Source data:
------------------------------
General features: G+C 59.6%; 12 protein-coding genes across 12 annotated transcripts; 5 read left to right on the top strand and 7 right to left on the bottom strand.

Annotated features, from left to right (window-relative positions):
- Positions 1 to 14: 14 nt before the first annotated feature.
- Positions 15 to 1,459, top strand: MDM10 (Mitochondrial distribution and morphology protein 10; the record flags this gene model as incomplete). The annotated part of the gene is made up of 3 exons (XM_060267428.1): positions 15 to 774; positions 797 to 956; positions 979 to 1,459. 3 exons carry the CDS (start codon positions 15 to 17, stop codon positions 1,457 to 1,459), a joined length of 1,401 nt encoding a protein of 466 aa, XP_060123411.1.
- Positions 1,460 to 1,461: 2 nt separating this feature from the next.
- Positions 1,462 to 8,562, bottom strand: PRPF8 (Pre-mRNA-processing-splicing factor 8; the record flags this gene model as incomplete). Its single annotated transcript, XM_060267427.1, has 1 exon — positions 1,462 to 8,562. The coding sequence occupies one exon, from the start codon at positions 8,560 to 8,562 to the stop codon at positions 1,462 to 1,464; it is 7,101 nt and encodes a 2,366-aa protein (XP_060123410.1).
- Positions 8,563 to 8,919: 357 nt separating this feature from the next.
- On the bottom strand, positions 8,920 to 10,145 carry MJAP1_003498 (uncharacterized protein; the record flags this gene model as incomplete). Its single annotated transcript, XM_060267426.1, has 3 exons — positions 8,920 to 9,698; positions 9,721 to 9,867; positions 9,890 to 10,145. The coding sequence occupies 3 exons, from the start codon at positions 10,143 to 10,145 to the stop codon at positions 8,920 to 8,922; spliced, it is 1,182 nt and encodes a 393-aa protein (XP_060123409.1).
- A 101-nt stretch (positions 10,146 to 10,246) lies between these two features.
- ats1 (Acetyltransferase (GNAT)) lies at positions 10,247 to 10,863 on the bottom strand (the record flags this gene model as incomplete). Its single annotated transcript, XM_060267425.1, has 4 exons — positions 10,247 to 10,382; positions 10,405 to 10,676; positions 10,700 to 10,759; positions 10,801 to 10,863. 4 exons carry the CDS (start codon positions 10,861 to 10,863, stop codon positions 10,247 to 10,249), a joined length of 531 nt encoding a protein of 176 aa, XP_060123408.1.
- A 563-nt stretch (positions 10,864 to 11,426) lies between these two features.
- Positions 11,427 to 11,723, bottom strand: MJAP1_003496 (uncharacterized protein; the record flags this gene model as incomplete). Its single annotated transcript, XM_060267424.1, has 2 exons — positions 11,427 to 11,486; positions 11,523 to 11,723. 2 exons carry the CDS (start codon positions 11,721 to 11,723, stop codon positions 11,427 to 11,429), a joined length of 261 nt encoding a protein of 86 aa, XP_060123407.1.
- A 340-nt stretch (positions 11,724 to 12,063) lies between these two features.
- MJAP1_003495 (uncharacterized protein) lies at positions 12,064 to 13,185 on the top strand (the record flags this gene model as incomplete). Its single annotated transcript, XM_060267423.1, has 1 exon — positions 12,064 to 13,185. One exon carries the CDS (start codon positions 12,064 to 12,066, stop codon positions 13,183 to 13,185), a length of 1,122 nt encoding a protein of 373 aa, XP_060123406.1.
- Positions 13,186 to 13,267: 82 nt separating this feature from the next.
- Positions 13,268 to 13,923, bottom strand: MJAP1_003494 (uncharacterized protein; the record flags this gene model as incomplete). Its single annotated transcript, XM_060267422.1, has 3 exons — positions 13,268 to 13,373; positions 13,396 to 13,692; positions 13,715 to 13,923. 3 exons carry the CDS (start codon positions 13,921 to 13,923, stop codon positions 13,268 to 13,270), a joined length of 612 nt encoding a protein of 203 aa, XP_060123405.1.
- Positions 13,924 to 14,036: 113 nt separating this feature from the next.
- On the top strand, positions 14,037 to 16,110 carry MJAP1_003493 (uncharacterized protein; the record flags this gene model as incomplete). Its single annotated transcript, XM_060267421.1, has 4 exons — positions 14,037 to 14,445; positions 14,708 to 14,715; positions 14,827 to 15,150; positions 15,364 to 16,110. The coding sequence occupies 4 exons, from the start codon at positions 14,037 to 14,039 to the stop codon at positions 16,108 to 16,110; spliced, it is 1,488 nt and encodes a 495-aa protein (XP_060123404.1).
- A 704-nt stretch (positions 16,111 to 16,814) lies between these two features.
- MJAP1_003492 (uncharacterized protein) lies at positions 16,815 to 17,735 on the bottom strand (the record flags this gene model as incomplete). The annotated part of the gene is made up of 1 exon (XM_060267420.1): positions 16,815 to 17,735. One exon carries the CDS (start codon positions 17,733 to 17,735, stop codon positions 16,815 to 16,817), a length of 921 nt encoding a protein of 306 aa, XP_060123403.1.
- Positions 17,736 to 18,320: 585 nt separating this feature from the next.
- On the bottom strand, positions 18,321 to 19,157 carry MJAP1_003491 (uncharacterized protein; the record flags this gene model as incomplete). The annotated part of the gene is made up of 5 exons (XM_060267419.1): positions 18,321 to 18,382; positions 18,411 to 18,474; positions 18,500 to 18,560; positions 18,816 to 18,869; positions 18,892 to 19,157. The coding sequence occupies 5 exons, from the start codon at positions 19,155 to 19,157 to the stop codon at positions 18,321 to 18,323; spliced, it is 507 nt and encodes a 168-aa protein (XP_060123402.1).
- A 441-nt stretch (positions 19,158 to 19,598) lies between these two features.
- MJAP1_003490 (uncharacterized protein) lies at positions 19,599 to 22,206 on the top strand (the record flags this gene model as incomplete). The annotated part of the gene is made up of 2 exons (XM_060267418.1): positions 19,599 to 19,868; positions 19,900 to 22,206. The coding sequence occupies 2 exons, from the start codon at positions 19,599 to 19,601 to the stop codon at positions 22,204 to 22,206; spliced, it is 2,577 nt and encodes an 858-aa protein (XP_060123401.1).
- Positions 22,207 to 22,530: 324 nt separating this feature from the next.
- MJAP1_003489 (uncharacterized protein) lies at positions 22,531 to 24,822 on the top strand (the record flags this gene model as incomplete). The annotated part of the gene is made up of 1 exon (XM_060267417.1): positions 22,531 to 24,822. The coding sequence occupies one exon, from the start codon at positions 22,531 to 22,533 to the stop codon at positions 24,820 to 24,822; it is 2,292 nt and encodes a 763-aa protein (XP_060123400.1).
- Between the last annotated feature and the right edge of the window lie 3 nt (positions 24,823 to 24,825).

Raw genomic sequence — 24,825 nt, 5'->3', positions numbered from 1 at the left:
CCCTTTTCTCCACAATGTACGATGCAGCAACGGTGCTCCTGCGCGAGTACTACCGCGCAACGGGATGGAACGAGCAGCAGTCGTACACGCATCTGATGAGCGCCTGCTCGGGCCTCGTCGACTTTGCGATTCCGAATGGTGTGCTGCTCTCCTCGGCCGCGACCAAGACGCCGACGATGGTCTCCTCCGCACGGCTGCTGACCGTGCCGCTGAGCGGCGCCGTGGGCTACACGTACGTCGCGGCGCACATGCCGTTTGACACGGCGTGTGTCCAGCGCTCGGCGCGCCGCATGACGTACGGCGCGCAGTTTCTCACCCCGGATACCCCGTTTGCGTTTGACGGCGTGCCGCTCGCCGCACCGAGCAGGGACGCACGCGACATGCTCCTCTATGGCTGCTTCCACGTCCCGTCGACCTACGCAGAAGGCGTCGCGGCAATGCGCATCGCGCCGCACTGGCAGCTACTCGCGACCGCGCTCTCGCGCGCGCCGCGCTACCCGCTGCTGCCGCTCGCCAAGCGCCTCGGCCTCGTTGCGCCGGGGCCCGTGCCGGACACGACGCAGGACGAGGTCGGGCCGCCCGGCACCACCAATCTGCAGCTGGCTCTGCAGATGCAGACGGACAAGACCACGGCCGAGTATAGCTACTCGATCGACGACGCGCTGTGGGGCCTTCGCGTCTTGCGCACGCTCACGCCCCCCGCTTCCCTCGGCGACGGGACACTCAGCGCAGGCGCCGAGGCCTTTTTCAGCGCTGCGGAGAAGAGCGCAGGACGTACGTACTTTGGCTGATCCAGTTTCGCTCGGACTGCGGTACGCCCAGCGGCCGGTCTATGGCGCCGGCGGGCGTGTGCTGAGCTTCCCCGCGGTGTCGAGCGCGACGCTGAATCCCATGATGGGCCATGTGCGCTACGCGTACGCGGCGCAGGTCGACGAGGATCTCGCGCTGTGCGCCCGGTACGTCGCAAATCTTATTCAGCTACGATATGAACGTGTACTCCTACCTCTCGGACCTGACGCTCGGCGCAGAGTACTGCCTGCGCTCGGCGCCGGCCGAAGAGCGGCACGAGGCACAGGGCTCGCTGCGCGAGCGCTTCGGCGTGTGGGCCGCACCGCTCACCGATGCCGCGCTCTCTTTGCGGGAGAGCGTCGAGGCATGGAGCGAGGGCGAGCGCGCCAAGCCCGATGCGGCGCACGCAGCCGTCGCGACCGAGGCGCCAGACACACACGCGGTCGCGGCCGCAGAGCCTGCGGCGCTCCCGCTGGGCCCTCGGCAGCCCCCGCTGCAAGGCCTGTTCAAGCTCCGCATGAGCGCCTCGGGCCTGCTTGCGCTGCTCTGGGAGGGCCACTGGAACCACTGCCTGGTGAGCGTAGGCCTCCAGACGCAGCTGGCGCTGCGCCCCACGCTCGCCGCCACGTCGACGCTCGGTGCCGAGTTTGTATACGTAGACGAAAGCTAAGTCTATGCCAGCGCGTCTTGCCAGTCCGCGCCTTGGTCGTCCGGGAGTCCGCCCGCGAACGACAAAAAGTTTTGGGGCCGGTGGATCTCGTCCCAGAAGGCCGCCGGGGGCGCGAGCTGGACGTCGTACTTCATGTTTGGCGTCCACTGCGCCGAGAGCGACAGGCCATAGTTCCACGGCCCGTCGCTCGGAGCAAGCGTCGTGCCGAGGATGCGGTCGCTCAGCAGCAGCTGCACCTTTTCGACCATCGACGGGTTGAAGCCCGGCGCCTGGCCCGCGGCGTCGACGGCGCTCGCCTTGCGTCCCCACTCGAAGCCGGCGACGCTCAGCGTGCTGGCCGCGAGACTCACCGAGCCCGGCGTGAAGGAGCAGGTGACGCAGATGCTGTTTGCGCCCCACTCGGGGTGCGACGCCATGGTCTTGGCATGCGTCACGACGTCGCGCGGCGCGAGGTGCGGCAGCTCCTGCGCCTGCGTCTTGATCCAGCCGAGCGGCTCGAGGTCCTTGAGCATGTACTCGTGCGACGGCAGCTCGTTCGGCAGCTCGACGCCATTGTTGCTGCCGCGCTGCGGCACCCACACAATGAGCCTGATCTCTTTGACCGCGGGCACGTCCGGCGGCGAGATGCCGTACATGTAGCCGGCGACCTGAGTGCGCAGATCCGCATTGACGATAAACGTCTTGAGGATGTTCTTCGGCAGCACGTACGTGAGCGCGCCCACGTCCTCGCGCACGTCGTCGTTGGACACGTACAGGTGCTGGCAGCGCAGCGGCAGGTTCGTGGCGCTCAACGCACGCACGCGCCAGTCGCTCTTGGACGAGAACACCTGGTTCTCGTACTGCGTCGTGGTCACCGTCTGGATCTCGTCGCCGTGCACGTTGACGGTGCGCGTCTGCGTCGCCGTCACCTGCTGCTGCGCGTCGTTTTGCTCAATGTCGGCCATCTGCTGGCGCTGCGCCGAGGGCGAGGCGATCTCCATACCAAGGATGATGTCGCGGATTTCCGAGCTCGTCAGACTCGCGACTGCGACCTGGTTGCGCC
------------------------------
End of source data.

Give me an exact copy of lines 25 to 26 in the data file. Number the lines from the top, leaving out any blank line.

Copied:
- Positions 22,207 to 22,530: 324 nt separating this feature from the next.
- MJAP1_003489 (uncharacterized protein) lies at positions 22,531 to 24,822 on the top strand (the record flags this gene model as incomplete). The annotated part of the gene is made up of 1 exon (XM_060267417.1): positions 22,531 to 24,822. The coding sequence occupies one exon, from the start codon at positions 22,531 to 22,533 to the stop codon at positions 24,820 to 24,822; it is 2,292 nt and encodes a 763-aa protein (XP_060123400.1).